pratyAhAra iti caitanya turanAgAnam pratyAhAranam vikAra grasanam utpanna vikArasyApi nivrittir nirbhAtIti pratyahara lakshanAm

Composure is like the taming of wild horses. It is the pacifying of interferences, the mastery of the fluctuations of the mind these are the features of Composure.

2.35 Siddha siddhAnta paddhatiH
of GorakshanAtha

Pratyahara, Composure
Pratyahara is the third limb of the six limbed yoga, literally translated pratyahara means absorption, withdrawal or retreat. In the context of Yoga the term denotes control over the senses, withdrawal into the pure mind, or isolation of consciousness from interfering sense impressions. The term composure is an apt description of this effort.

Body and mind are brought into accord by the practice of yoga. The body is strengthened, kept in a healthy state and cleansed from impurities. But also the inner world is enriched and empowered. Our self knowledge increases and mental skills are acquired that will enrich our lives and ease us when dealing with problems.

Of the consecutive limbs of Yoga "pratyahara" is the first that is concerned primarily with our inner world. The preceding limbs of yoga, training of asana and pranayama, are primarily concerned with the body. Pratyahara, the control of the mind is the beginning of those limbs of yoga that are increasingly concerned with the inner world:


concentration (skt.dharana)
immersion (skt.dhyana)
union (skt.samadhi)


The five methods of pratyahara

angamadhya yathAngani kUrmaH sankocayed dhruvam yogi pratyAharatyevam indriyani tathAtmani
Like a tortoise withdraws its limbs quickly within, in the same way a Yogi withdraws his senses into himself.

6.3 hathapradIpikA
of svAtmArAma

1.) The first method is the complete withdrawal of the senses from the outer objects during meditation. To practice it one should assume one of the yogic seated postures, practise Pranayama and in the subsequent meditation guide the attention inwards and let it come to rest for awhile, unaffected by interfering outer impressions, within the pure mind.
Pratyahara is not practiced solely confined to meditation and during a certain ti
me frame, but also in daily life when one is exposed to sense impression during one's daily schedule. The topic of the following three methods of pratyahara is how to  still the mind during daily activities:

2.) In the second variety of composure (pratyahara) the student of Yoga is trained to reflect on his own awareness and that of his environment as both being parts of one encompassing entity. The Yogi absorbs the surroundings into his own mind. If one does not cognize the environment and one´s awareness as separated, but as dependent and interconnected, the resulting composure and self reflection is different from the self awareness of the inward turned silence during the meditative composure. Sense impressions that are considered as outside interferences to meditation, are now reflected as being contained within the mind.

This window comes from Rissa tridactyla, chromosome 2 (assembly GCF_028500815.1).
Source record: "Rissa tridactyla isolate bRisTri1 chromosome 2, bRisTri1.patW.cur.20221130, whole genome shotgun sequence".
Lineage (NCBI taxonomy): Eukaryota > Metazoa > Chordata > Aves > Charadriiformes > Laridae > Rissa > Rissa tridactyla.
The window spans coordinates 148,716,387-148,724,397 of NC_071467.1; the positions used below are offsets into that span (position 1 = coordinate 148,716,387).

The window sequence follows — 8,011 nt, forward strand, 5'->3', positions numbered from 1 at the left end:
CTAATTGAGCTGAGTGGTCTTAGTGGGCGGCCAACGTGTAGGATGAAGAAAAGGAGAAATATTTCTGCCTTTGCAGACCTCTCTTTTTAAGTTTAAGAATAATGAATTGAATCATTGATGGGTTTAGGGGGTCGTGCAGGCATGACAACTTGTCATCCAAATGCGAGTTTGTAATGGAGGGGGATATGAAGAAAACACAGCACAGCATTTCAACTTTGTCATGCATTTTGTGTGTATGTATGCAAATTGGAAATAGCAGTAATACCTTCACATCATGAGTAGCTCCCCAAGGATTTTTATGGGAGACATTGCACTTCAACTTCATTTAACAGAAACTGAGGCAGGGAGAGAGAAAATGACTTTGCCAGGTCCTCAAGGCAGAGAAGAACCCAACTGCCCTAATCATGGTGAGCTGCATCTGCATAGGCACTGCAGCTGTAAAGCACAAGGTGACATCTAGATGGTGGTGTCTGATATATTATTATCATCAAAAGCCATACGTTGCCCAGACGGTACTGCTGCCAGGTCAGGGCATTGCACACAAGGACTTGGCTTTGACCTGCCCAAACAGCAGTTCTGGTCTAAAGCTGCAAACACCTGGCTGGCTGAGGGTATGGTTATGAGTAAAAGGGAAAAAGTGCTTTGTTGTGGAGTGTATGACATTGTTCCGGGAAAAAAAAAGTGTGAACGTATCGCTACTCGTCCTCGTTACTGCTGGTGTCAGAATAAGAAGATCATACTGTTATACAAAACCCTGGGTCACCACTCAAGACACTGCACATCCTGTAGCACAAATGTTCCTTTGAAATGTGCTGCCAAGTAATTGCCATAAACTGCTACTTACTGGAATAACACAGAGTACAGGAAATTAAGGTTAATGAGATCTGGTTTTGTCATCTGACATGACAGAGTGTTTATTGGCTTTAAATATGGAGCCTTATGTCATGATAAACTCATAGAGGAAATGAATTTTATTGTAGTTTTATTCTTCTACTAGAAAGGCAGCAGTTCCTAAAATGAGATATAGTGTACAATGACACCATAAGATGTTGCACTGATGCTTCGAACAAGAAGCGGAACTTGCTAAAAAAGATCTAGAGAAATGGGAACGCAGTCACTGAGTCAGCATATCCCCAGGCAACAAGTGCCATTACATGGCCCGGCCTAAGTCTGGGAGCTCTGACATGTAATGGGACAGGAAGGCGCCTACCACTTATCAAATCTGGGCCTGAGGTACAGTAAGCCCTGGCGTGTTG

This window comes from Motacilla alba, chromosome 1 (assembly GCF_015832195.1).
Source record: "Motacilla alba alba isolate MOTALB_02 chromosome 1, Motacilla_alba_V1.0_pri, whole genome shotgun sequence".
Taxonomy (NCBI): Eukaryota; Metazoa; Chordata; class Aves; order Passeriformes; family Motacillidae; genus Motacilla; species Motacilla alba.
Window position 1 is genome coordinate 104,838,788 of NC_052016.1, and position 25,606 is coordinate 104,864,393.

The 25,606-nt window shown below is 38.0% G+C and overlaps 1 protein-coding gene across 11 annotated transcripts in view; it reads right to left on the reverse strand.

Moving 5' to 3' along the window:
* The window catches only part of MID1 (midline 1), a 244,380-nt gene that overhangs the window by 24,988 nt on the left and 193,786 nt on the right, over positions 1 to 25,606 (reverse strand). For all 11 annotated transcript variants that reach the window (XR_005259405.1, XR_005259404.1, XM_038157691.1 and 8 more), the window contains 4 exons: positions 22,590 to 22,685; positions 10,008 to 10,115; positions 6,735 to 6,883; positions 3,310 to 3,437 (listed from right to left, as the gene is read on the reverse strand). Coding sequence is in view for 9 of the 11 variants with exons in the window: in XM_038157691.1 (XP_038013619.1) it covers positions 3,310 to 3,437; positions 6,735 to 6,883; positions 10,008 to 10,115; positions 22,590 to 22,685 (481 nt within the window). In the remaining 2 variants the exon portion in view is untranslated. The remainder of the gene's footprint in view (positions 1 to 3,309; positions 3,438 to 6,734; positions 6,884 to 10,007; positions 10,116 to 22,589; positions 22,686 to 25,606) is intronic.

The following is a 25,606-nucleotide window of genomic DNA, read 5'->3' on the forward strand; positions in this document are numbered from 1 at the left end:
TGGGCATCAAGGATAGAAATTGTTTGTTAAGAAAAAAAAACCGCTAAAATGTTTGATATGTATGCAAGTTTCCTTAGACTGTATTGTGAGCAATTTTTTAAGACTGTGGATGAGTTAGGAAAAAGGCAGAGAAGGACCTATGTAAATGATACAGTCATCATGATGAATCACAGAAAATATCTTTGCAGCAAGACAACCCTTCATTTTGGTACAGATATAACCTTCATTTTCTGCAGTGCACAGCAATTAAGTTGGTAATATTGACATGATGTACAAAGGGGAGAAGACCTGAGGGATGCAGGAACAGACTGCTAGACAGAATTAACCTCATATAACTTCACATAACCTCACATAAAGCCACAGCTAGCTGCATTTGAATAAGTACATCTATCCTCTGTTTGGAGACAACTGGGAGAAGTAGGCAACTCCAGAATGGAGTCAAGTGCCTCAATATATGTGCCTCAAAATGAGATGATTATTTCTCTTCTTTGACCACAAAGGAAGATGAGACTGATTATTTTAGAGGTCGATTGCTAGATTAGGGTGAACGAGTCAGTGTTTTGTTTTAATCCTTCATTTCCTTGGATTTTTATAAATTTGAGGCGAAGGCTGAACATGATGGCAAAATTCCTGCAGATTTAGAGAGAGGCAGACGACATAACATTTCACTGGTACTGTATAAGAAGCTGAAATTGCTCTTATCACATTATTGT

3.) The third method of pratyahara consists of the resolve to remain unaffected, during one´s daily activities, by the desire to be successful, as well as by the fear of failure.Abandoning desires and aversions, always remaining in a naturally relaxed state, accepting the fruits of one's activities whether they are pleasant or unpleasant, unreservedly and not judgmental, is the yogic practice.

4.) During the fourth method of pratyahara the training aims to achieve a balanced approach to sense impressions. The Yogis composure should not  depend on the desire for the pleasure derived from sense impressions, nor should the fear of unpleasant impressions disrupt his peace of mind. To achieve this, he reflects on the diverse sense impressions like pleasant and unpleasant sounds, smells and tastes as indivisible from his own mind. In this way he is training in equanimity (sama).

5.) The fifth way to practice composure is a concrete meditation, it consists of guiding the awareness one pointedly to one of 16 different vital energetic points, called foundations (adhara) that are located in the body, withdrawing one's attention from the other regions. This is done consecutively, beginning with the points located in the lower part of the body rising up to the top and then reversing the cycle, starting from the top down to the feet.

Pratyahara, (composure) dharana (concentration) and dhyana (immersion) are increasingly and more intensively concerned with transforming our processes of cognition, the cognising mind as well as the means of cognizing. The relation, the interplay, interweaving and unifications of three principles, namely the cognizer (pramatr), the process of cognition (pramana) and what is cognised (prameya) are explored.